Parachute Regiment flags being used to ‘glorify Bloody Sunday massacre’, claims SF councillor

Parachute Regiment flags with the wording Londonderry 1972 No Surrender on them have been causing controversy in Cookstown.
Parachute Regiment flags with the wording Londonderry 1972 No Surrender on them have been causing controversy in Cookstown.

Parachute Regiment flags doctored with slogans “glorifying the Bloody Sunday massacre” were erected in Cookstown town centre at the weekend, a Sinn Fein councillor has said.

John McNamee said he has received “a large number of complaints” about the flags and has called for their immediate removal.

“While I’m aware that similar flags have been erected elsewhere, those erected in Cookstown have a more sinister message on them,” Councillor McNamee said.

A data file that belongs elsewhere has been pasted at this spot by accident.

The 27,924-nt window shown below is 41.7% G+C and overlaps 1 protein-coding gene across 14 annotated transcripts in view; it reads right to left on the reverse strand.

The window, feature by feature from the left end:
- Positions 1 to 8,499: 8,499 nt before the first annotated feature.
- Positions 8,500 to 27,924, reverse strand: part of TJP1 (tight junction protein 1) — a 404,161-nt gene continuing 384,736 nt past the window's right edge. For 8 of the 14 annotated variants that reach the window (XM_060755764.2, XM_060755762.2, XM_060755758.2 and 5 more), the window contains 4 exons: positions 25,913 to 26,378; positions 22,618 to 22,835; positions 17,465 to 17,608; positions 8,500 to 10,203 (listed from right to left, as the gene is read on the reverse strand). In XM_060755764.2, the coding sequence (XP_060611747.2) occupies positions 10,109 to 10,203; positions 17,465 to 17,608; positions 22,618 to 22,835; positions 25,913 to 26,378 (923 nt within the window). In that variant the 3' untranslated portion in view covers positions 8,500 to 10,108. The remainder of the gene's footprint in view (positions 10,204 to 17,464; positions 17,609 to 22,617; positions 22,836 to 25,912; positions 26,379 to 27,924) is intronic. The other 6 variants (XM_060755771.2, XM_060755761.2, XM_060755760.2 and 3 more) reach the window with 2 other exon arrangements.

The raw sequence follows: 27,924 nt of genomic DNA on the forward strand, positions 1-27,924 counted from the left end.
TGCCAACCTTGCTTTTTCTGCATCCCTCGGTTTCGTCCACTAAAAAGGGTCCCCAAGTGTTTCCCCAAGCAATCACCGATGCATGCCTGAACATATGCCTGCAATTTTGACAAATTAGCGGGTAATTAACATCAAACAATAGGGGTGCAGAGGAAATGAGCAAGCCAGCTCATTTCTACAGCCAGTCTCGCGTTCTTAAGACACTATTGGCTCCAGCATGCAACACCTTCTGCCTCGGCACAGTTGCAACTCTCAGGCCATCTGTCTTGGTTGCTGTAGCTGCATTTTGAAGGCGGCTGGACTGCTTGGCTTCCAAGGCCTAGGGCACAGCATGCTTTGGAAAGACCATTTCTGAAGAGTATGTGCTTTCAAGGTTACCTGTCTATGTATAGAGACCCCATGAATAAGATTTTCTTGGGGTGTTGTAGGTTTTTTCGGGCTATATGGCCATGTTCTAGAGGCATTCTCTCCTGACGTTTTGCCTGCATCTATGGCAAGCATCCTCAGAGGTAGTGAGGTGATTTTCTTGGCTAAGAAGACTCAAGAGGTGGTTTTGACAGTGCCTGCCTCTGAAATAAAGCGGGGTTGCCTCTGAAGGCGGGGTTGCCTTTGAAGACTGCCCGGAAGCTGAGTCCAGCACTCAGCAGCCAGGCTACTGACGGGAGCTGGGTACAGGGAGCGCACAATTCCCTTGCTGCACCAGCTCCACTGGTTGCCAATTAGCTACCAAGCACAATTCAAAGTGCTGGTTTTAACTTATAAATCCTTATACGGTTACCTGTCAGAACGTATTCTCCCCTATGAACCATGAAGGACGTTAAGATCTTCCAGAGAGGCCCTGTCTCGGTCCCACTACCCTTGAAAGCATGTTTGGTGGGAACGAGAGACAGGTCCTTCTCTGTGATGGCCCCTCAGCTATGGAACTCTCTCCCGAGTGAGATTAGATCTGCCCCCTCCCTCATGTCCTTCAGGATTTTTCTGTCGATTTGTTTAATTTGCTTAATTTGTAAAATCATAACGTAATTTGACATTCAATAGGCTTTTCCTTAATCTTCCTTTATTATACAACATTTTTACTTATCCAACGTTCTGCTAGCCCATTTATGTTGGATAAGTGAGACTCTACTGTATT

“The flags I have seen have the message ‘Londonderry 1972 No Surrender’ emblazoned on them which is an obvious reference to the Bloody Sunday massacre carried out by the Parachute Regiment in Derry on 30th January 1972.”

He continued: “This is a deliberate act to cause further trauma and distress to the families of those murdered on that day.

“In my opinion the erection of these flags is a hate crime and I am calling for their immediate removal.

“I am also calling on the PSNI to investigate those responsible for this hate crime as these flags were erected in full view of the town’s CCTV cameras.”

Parachute Regiment flags have been erected in a number of areas of Northern Ireland after it was announced that an ex-para known only as ‘Soldier F’ is to be prosecuted for the murder of James Wray and William McKinney; and for the attempted murders of Joseph Friel, Michael Quinn, Joe Mahon and Patrick O’Donnell.

It is understood Parachute Regiment veterans and former soldiers from other regiments are planning to boycott the annual cenotaph remembrance parade in protest at the prosecution of Soldier F – a man now aged in his 70s.